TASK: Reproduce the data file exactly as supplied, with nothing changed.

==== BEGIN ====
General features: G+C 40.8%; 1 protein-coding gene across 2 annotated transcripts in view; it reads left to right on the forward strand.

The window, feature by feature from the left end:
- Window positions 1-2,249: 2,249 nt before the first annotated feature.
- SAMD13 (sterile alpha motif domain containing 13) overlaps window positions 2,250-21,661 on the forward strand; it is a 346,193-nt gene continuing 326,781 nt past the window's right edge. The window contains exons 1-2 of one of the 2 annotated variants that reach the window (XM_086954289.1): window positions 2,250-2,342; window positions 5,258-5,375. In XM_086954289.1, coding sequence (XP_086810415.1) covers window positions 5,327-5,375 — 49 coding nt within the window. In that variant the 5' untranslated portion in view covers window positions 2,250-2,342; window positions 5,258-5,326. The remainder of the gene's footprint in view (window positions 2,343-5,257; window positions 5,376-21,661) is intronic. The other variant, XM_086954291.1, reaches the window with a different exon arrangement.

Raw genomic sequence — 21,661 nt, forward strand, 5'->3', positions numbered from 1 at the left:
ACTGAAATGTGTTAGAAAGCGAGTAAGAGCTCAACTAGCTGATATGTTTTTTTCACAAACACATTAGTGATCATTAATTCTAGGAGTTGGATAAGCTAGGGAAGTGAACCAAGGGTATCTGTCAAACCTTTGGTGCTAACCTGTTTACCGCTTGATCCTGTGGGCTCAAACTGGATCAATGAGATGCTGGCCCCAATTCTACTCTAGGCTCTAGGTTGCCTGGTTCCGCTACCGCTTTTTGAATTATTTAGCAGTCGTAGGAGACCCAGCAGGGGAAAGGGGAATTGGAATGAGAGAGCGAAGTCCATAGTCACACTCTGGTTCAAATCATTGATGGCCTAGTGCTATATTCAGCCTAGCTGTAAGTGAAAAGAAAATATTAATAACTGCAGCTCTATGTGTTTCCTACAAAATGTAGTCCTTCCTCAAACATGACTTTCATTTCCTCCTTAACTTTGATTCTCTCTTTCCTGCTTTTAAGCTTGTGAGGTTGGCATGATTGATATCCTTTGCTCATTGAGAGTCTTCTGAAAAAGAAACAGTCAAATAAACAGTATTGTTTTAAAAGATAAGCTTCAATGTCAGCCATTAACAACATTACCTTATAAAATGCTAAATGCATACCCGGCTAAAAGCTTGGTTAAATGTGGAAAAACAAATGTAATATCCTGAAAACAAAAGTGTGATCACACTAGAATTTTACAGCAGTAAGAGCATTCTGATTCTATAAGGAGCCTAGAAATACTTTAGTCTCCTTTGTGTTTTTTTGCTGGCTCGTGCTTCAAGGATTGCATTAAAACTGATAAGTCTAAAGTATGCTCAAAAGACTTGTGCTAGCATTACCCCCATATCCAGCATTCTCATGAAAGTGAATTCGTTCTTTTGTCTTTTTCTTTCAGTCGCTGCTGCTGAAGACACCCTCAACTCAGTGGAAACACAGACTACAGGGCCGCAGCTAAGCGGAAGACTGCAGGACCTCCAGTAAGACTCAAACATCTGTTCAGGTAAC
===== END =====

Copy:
General features: G+C 40.8%; 1 protein-coding gene across 2 annotated transcripts in view; it reads left to right on the forward strand.

The window, feature by feature from the left end:
- Window positions 1-2,249: 2,249 nt before the first annotated feature.
- SAMD13 (sterile alpha motif domain containing 13) overlaps window positions 2,250-21,661 on the forward strand; it is a 346,193-nt gene continuing 326,781 nt past the window's right edge. The window contains exons 1-2 of one of the 2 annotated variants that reach the window (XM_086954289.1): window positions 2,250-2,342; window positions 5,258-5,375. In XM_086954289.1, coding sequence (XP_086810415.1) covers window positions 5,327-5,375 — 49 coding nt within the window. In that variant the 5' untranslated portion in view covers window positions 2,250-2,342; window positions 5,258-5,326. The remainder of the gene's footprint in view (window positions 2,343-5,257; window positions 5,376-21,661) is intronic. The other variant, XM_086954291.1, reaches the window with a different exon arrangement.

Raw genomic sequence — 21,661 nt, forward strand, 5'->3', positions numbered from 1 at the left:
ACTGAAATGTGTTAGAAAGCGAGTAAGAGCTCAACTAGCTGATATGTTTTTTTCACAAACACATTAGTGATCATTAATTCTAGGAGTTGGATAAGCTAGGGAAGTGAACCAAGGGTATCTGTCAAACCTTTGGTGCTAACCTGTTTACCGCTTGATCCTGTGGGCTCAAACTGGATCAATGAGATGCTGGCCCCAATTCTACTCTAGGCTCTAGGTTGCCTGGTTCCGCTACCGCTTTTTGAATTATTTAGCAGTCGTAGGAGACCCAGCAGGGGAAAGGGGAATTGGAATGAGAGAGCGAAGTCCATAGTCACACTCTGGTTCAAATCATTGATGGCCTAGTGCTATATTCAGCCTAGCTGTAAGTGAAAAGAAAATATTAATAACTGCAGCTCTATGTGTTTCCTACAAAATGTAGTCCTTCCTCAAACATGACTTTCATTTCCTCCTTAACTTTGATTCTCTCTTTCCTGCTTTTAAGCTTGTGAGGTTGGCATGATTGATATCCTTTGCTCATTGAGAGTCTTCTGAAAAAGAAACAGTCAAATAAACAGTATTGTTTTAAAAGATAAGCTTCAATGTCAGCCATTAACAACATTACCTTATAAAATGCTAAATGCATACCCGGCTAAAAGCTTGGTTAAATGTGGAAAAACAAATGTAATATCCTGAAAACAAAAGTGTGATCACACTAGAATTTTACAGCAGTAAGAGCATTCTGATTCTATAAGGAGCCTAGAAATACTTTAGTCTCCTTTGTGTTTTTTTGCTGGCTCGTGCTTCAAGGATTGCATTAAAACTGATAAGTCTAAAGTATGCTCAAAAGACTTGTGCTAGCATTACCCCCATATCCAGCATTCTCATGAAAGTGAATTCGTTCTTTTGTCTTTTTCTTTCAGTCGCTGCTGCTGAAGACACCCTCAACTCAGTGGAAACACAGACTACAGGGCCGCAGCTAAGCGGAAGACTGCAGGACCTCCAGTAAGACTCAAACATCTGTTCAGGTAAC